The coefficients a, b, and c may be readily determined using the following:

*a=*2*y*(0.5)+2*y*(−0.5)−4*y*(0) (2);

*b=y*(0.5)−*y*(−0.5) (3);

and

*c=y*(0) (4).

The modeling of the response function by the quadratic equation permits an accurate determination of the actual peak location and the simple calculation of pulse width. With respect to the actual peak location, **116** (see **116** shift the stored PN code in one-half-chip increments. Thus, the resolution of the searcher is plus or minus one-quarter chip. That is, the actual peak location may be as much as a quarter chip away from the location determined by the searcher **116**. However, the signal analyzer **120** can accurately determine the actual peak location using the coefficients a, b and c. Once the actual peak location has been determined, the signal analyzer makes a determination of the actual pulse width using the mathematical model **122**. The waveform of **160**. The correlation value for the early energy value (i.e., at −0.5 chips) is indicated by a reference numeral **162**, while the correlation value for the late energy value (i.e., at chip 0.5) is indicated by a reference numeral **164**. The correlation values at the points **160**–**164** may be inserted in equations (2)–(4) above to determine the values for the coefficients a, b, c. Looking at the waveform of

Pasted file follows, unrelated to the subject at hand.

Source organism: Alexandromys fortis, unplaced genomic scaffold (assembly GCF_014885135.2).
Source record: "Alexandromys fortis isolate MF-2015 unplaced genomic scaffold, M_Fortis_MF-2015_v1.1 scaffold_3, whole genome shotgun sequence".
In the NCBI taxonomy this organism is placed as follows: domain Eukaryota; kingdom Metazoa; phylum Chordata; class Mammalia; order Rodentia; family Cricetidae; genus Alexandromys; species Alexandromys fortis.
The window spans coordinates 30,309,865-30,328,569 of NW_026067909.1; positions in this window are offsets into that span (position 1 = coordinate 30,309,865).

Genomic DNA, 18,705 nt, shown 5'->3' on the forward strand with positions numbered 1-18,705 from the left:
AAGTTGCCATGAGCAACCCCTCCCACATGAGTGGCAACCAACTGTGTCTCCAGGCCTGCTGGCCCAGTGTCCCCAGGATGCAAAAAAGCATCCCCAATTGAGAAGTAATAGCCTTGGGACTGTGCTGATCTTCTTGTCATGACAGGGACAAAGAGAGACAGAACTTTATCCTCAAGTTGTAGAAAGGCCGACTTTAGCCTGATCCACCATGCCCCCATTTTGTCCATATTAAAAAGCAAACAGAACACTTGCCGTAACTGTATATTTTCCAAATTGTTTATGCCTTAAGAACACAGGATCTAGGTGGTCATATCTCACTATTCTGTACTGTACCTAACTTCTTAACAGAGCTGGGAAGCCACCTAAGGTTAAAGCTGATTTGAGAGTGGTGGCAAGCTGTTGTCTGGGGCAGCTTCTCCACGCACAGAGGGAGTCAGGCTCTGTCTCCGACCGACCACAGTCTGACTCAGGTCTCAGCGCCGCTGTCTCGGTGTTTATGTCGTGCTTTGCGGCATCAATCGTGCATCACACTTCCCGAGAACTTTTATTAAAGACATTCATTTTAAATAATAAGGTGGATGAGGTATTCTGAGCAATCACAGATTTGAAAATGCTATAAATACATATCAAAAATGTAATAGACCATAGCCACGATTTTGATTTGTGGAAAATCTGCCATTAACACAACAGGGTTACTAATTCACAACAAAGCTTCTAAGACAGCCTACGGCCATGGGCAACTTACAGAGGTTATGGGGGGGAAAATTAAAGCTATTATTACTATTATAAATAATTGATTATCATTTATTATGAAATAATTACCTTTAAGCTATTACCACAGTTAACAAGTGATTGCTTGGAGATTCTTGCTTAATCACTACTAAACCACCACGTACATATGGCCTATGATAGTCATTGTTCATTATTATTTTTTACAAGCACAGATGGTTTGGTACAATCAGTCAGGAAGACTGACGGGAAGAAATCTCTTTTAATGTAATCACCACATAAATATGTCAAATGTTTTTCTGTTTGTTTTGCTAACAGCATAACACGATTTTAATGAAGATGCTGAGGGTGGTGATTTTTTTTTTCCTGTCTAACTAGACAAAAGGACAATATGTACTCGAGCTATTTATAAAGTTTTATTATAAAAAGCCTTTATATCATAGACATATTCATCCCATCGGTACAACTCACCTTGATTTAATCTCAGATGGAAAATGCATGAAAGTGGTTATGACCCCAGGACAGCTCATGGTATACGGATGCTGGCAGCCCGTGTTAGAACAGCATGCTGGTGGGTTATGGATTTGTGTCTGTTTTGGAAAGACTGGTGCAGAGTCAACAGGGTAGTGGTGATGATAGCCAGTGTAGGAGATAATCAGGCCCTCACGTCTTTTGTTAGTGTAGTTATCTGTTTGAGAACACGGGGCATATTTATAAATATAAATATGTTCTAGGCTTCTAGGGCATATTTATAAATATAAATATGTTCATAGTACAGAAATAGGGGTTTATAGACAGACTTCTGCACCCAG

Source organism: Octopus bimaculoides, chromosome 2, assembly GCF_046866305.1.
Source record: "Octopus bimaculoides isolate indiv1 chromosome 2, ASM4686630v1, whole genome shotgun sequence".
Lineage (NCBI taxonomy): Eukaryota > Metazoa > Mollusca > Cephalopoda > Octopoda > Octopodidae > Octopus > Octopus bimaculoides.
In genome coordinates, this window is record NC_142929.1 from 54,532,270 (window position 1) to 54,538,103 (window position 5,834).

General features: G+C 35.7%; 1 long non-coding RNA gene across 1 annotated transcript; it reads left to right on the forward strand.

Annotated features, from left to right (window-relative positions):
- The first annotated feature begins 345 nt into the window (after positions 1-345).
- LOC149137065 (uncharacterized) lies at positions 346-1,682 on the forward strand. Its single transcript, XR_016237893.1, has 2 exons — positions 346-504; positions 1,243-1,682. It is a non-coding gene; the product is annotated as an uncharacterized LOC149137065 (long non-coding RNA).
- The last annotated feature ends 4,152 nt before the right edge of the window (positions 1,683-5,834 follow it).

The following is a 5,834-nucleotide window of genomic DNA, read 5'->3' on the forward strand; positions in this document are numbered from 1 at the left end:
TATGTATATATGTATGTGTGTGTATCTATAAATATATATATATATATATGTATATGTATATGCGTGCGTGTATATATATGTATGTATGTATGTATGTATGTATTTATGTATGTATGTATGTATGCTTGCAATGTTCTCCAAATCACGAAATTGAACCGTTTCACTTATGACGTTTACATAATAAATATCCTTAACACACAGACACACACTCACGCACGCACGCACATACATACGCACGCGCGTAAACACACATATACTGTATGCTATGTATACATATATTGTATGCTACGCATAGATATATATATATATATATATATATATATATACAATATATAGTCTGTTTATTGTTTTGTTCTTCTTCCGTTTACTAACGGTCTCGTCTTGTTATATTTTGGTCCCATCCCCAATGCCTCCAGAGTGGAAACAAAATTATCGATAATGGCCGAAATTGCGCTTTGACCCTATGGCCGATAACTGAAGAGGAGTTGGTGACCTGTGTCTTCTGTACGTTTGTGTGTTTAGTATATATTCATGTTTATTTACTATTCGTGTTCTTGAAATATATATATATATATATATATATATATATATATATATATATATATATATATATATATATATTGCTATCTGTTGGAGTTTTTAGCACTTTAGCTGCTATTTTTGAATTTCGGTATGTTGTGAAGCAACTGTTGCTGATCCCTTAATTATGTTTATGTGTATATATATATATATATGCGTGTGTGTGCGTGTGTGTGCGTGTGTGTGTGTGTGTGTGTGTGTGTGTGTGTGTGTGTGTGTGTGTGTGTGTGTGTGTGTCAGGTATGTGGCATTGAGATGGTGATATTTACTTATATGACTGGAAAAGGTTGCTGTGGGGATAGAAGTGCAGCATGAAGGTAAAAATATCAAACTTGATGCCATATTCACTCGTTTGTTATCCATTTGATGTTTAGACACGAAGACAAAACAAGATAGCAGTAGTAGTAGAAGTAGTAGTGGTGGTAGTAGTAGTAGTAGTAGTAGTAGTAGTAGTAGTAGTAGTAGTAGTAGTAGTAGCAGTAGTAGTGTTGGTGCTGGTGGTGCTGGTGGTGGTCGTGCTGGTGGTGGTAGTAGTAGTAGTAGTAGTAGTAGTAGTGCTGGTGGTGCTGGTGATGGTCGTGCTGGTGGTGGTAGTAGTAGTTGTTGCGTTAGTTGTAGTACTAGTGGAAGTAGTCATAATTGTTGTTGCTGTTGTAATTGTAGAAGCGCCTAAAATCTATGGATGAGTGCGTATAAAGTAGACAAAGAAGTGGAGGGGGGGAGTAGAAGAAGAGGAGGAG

*y′*(*x*)=2*ax+b* (5).

The slope of the equation is equal to zero at the peak. By setting equation (5) to zero, we may solve for x and find that:

Thus, the peak may be readily determined by calculating the coefficients a and b.

In order to compute the pulse width, it is possible to rewrite equation (1) in the following manner:

*y*(*x*)=*A*(*x−x* _{0})^{2} *+B* (7).

The curve represented by equation (7) is also a parabola whose maximum point is:

*Y*(*x* _{0})=*B* (8).

From the equations, it is easy to see that A=a and that the peak position can be represented as:

The system **100** allows the pulse width to be readily determined by calculating the point at which the parabola has decayed δ times from the maximum value. The point may be calculated in linear or logarithmic space. If the value is calculated in log space, the pulse width is determined at a point that is δ decibels (dB) below the maximum value. The set of equations below illustrate the solution in linear space: